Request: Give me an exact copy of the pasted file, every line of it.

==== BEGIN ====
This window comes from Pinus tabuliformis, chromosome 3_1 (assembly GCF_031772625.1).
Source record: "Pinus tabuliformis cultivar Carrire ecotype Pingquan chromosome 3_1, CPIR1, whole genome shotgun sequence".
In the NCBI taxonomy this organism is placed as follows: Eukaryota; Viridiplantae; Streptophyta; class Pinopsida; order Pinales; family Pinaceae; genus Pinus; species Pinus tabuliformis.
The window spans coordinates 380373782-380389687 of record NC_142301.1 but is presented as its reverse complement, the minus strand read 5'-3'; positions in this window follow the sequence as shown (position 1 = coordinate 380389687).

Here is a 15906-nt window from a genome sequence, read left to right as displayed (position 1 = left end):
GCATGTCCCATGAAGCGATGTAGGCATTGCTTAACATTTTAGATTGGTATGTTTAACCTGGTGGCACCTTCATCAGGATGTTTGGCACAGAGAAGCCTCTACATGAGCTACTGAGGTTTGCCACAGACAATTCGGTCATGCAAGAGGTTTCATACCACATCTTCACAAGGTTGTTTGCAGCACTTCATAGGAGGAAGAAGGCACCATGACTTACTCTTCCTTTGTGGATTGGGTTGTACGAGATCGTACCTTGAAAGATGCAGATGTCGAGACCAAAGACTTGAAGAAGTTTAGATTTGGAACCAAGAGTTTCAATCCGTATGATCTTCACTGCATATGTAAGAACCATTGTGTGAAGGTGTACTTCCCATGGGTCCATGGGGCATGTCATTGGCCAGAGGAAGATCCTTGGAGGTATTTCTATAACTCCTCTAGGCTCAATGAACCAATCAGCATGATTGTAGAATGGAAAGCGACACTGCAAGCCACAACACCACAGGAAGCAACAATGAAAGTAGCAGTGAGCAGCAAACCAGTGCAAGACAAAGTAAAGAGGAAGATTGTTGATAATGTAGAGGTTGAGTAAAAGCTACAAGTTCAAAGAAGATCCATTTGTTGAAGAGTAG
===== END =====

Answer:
This window comes from Pinus tabuliformis, chromosome 3_1 (assembly GCF_031772625.1).
Source record: "Pinus tabuliformis cultivar Carrire ecotype Pingquan chromosome 3_1, CPIR1, whole genome shotgun sequence".
In the NCBI taxonomy this organism is placed as follows: Eukaryota; Viridiplantae; Streptophyta; class Pinopsida; order Pinales; family Pinaceae; genus Pinus; species Pinus tabuliformis.
The window spans coordinates 380373782-380389687 of record NC_142301.1 but is presented as its reverse complement, the minus strand read 5'-3'; positions in this window follow the sequence as shown (position 1 = coordinate 380389687).

Here is a 15906-nt window from a genome sequence, read left to right as displayed (position 1 = left end):
GCATGTCCCATGAAGCGATGTAGGCATTGCTTAACATTTTAGATTGGTATGTTTAACCTGGTGGCACCTTCATCAGGATGTTTGGCACAGAGAAGCCTCTACATGAGCTACTGAGGTTTGCCACAGACAATTCGGTCATGCAAGAGGTTTCATACCACATCTTCACAAGGTTGTTTGCAGCACTTCATAGGAGGAAGAAGGCACCATGACTTACTCTTCCTTTGTGGATTGGGTTGTACGAGATCGTACCTTGAAAGATGCAGATGTCGAGACCAAAGACTTGAAGAAGTTTAGATTTGGAACCAAGAGTTTCAATCCGTATGATCTTCACTGCATATGTAAGAACCATTGTGTGAAGGTGTACTTCCCATGGGTCCATGGGGCATGTCATTGGCCAGAGGAAGATCCTTGGAGGTATTTCTATAACTCCTCTAGGCTCAATGAACCAATCAGCATGATTGTAGAATGGAAAGCGACACTGCAAGCCACAACACCACAGGAAGCAACAATGAAAGTAGCAGTGAGCAGCAAACCAGTGCAAGACAAAGTAAAGAGGAAGATTGTTGATAATGTAGAGGTTGAGTAAAAGCTACAAGTTCAAAGAAGATCCATTTGTTGAAGAGTAG